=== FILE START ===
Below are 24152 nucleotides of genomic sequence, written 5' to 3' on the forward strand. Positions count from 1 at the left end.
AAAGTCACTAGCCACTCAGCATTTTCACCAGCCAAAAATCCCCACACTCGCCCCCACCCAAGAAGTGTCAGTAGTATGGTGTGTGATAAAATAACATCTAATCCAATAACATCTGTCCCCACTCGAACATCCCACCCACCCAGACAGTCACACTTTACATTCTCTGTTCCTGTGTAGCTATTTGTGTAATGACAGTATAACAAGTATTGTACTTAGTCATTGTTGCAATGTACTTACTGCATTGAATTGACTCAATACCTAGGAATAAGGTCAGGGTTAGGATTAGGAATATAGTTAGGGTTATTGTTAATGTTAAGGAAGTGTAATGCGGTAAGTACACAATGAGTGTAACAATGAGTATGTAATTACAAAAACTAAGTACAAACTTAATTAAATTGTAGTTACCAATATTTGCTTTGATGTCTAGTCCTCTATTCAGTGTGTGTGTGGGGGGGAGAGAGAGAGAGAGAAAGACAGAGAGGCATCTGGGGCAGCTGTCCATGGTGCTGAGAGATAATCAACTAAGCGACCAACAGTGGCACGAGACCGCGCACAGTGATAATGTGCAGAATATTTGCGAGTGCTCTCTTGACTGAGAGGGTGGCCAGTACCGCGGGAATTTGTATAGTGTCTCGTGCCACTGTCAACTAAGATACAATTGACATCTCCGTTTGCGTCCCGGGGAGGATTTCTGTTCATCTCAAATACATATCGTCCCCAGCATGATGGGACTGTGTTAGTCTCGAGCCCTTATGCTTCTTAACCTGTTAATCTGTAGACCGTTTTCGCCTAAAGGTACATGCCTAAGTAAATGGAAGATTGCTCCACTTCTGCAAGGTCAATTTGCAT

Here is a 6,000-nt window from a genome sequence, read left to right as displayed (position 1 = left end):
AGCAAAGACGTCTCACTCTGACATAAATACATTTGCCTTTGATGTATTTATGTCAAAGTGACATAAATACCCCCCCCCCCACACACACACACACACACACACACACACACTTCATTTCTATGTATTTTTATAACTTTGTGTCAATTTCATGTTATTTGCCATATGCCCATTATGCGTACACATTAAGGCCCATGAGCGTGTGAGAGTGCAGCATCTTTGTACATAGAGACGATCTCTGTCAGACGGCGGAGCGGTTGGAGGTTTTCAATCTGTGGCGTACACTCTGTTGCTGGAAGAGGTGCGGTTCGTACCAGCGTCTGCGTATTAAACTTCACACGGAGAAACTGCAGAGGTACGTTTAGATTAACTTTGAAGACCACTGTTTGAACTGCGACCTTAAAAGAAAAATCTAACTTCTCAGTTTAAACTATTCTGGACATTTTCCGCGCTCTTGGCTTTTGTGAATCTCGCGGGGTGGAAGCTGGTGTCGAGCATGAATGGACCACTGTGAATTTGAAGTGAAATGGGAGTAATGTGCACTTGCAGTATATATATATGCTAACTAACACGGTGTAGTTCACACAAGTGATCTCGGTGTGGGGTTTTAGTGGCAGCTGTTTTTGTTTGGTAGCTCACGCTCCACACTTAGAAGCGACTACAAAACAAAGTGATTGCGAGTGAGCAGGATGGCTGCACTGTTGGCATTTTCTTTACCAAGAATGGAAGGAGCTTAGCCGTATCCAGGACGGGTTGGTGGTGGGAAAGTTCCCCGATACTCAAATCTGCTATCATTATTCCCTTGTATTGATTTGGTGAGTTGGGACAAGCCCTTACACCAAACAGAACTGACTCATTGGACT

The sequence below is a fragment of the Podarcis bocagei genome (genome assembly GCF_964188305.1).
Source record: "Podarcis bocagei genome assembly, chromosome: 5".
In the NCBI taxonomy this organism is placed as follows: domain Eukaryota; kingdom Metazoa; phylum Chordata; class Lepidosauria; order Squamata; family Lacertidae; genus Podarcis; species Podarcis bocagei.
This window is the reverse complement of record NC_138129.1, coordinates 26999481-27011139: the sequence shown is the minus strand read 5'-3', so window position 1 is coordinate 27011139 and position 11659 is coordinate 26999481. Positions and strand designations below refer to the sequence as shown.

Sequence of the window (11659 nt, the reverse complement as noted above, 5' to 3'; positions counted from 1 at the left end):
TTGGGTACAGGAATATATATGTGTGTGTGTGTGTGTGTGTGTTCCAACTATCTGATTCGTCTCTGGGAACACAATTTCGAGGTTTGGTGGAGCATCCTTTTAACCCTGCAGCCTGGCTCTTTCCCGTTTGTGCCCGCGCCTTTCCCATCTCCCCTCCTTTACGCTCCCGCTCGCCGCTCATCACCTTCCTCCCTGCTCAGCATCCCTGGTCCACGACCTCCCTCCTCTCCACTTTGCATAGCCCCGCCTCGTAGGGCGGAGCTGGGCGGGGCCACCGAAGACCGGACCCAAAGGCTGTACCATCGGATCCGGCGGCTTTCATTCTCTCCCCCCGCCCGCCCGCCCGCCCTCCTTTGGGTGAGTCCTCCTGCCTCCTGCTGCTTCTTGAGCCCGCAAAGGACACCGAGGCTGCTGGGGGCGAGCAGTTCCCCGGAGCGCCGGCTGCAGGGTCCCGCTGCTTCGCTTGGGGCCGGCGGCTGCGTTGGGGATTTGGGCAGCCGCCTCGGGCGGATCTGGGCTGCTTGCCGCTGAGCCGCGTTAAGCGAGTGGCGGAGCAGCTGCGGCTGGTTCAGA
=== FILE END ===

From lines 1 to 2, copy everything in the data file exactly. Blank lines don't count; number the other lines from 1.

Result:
Below are 24152 nucleotides of genomic sequence, written 5' to 3' on the forward strand. Positions count from 1 at the left end.
AAAGTCACTAGCCACTCAGCATTTTCACCAGCCAAAAATCCCCACACTCGCCCCCACCCAAGAAGTGTCAGTAGTATGGTGTGTGATAAAATAACATCTAATCCAATAACATCTGTCCCCACTCGAACATCCCACCCACCCAGACAGTCACACTTTACATTCTCTGTTCCTGTGTAGCTATTTGTGTAATGACAGTATAACAAGTATTGTACTTAGTCATTGTTGCAATGTACTTACTGCATTGAATTGACTCAATACCTAGGAATAAGGTCAGGGTTAGGATTAGGAATATAGTTAGGGTTATTGTTAATGTTAAGGAAGTGTAATGCGGTAAGTACACAATGAGTGTAACAATGAGTATGTAATTACAAAAACTAAGTACAAACTTAATTAAATTGTAGTTACCAATATTTGCTTTGATGTCTAGTCCTCTATTCAGTGTGTGTGTGGGGGGGAGAGAGAGAGAGAGAAAGACAGAGAGGCATCTGGGGCAGCTGTCCATGGTGCTGAGAGATAATCAACTAAGCGACCAACAGTGGCACGAGACCGCGCACAGTGATAATGTGCAGAATATTTGCGAGTGCTCTCTTGACTGAGAGGGTGGCCAGTACCGCGGGAATTTGTATAGTGTCTCGTGCCACTGTCAACTAAGATACAATTGACATCTCCGTTTGCGTCCCGGGGAGGATTTCTGTTCATCTCAAATACATATCGTCCCCAGCATGATGGGACTGTGTTAGTCTCGAGCCCTTATGCTTCTTAACCTGTTAATCTGTAGACCGTTTTCGCCTAAAGGTACATGCCTAAGTAAATGGAAGATTGCTCCACTTCTGCAAGGTCAATTTGCAT